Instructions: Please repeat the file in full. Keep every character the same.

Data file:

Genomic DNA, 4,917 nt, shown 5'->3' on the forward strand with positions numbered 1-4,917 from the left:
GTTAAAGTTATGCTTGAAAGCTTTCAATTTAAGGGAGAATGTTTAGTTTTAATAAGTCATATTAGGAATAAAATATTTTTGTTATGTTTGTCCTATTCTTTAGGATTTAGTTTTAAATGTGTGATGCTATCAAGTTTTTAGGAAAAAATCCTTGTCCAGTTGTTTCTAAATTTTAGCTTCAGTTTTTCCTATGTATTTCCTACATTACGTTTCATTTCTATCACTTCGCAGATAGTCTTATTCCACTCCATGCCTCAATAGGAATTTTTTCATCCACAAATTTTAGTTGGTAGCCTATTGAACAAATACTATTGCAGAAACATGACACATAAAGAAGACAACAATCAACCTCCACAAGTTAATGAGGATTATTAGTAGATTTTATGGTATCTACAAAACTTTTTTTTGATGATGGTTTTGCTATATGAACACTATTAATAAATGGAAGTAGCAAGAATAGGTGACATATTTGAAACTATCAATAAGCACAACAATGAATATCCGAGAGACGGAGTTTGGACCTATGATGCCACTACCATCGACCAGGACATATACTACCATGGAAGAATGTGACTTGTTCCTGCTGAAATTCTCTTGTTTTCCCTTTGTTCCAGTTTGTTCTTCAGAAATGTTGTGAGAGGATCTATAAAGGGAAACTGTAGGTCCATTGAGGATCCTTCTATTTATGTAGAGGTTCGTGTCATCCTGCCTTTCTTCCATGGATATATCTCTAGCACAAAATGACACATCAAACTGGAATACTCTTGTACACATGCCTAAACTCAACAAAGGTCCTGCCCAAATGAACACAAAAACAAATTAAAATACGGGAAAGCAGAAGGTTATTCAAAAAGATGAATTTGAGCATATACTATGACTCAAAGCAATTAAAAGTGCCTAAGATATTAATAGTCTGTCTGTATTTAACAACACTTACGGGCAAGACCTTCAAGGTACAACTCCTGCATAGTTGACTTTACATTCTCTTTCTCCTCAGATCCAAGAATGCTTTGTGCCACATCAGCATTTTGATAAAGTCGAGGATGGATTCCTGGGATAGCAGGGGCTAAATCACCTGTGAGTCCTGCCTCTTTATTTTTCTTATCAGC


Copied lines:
Genomic DNA, 4,917 nt, shown 5'->3' on the forward strand with positions numbered 1-4,917 from the left:
GTTAAAGTTATGCTTGAAAGCTTTCAATTTAAGGGAGAATGTTTAGTTTTAATAAGTCATATTAGGAATAAAATATTTTTGTTATGTTTGTCCTATTCTTTAGGATTTAGTTTTAAATGTGTGATGCTATCAAGTTTTTAGGAAAAAATCCTTGTCCAGTTGTTTCTAAATTTTAGCTTCAGTTTTTCCTATGTATTTCCTACATTACGTTTCATTTCTATCACTTCGCAGATAGTCTTATTCCACTCCATGCCTCAATAGGAATTTTTTCATCCACAAATTTTAGTTGGTAGCCTATTGAACAAATACTATTGCAGAAACATGACACATAAAGAAGACAACAATCAACCTCCACAAGTTAATGAGGATTATTAGTAGATTTTATGGTATCTACAAAACTTTTTTTTGATGATGGTTTTGCTATATGAACACTATTAATAAATGGAAGTAGCAAGAATAGGTGACATATTTGAAACTATCAATAAGCACAACAATGAATATCCGAGAGACGGAGTTTGGACCTATGATGCCACTACCATCGACCAGGACATATACTACCATGGAAGAATGTGACTTGTTCCTGCTGAAATTCTCTTGTTTTCCCTTTGTTCCAGTTTGTTCTTCAGAAATGTTGTGAGAGGATCTATAAAGGGAAACTGTAGGTCCATTGAGGATCCTTCTATTTATGTAGAGGTTCGTGTCATCCTGCCTTTCTTCCATGGATATATCTCTAGCACAAAATGACACATCAAACTGGAATACTCTTGTACACATGCCTAAACTCAACAAAGGTCCTGCCCAAATGAACACAAAAACAAATTAAAATACGGGAAAGCAGAAGGTTATTCAAAAAGATGAATTTGAGCATATACTATGACTCAAAGCAATTAAAAGTGCCTAAGATATTAATAGTCTGTCTGTATTTAACAACACTTACGGGCAAGACCTTCAAGGTACAACTCCTGCATAGTTGACTTTACATTCTCTTTCTCCTCAGATCCAAGAATGCTTTGTGCCACATCAGCATTTTGATAAAGTCGAGGATGGATTCCTGGGATAGCAGGGGCTAAATCACCTGTGAGTCCTGCCTCTTTATTTTTCTTATCAGC